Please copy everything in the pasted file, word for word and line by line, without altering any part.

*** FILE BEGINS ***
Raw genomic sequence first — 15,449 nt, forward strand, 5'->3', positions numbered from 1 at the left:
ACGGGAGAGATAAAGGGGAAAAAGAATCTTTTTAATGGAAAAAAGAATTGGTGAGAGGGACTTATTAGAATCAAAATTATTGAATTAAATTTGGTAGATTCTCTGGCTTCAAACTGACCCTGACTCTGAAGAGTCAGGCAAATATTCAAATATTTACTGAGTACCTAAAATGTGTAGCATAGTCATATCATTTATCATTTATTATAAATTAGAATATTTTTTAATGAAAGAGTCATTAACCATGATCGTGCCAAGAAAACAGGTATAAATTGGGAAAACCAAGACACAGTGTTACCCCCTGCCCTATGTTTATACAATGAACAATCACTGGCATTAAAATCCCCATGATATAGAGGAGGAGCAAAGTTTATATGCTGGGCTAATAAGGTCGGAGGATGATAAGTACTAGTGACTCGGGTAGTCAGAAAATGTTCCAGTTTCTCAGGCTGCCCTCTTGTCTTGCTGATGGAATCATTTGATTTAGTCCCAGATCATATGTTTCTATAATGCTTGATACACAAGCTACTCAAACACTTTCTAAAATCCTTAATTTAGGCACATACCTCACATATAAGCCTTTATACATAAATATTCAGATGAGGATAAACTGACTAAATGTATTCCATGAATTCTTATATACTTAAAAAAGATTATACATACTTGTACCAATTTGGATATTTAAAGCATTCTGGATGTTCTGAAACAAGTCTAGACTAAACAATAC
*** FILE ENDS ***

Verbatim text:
Raw genomic sequence first — 15,449 nt, forward strand, 5'->3', positions numbered from 1 at the left:
ACGGGAGAGATAAAGGGGAAAAAGAATCTTTTTAATGGAAAAAAGAATTGGTGAGAGGGACTTATTAGAATCAAAATTATTGAATTAAATTTGGTAGATTCTCTGGCTTCAAACTGACCCTGACTCTGAAGAGTCAGGCAAATATTCAAATATTTACTGAGTACCTAAAATGTGTAGCATAGTCATATCATTTATCATTTATTATAAATTAGAATATTTTTTAATGAAAGAGTCATTAACCATGATCGTGCCAAGAAAACAGGTATAAATTGGGAAAACCAAGACACAGTGTTACCCCCTGCCCTATGTTTATACAATGAACAATCACTGGCATTAAAATCCCCATGATATAGAGGAGGAGCAAAGTTTATATGCTGGGCTAATAAGGTCGGAGGATGATAAGTACTAGTGACTCGGGTAGTCAGAAAATGTTCCAGTTTCTCAGGCTGCCCTCTTGTCTTGCTGATGGAATCATTTGATTTAGTCCCAGATCATATGTTTCTATAATGCTTGATACACAAGCTACTCAAACACTTTCTAAAATCCTTAATTTAGGCACATACCTCACATATAAGCCTTTATACATAAATATTCAGATGAGGATAAACTGACTAAATGTATTCCATGAATTCTTATATACTTAAAAAAGATTATACATACTTGTACCAATTTGGATATTTAAAGCATTCTGGATGTTCTGAAACAAGTCTAGACTAAACAATAC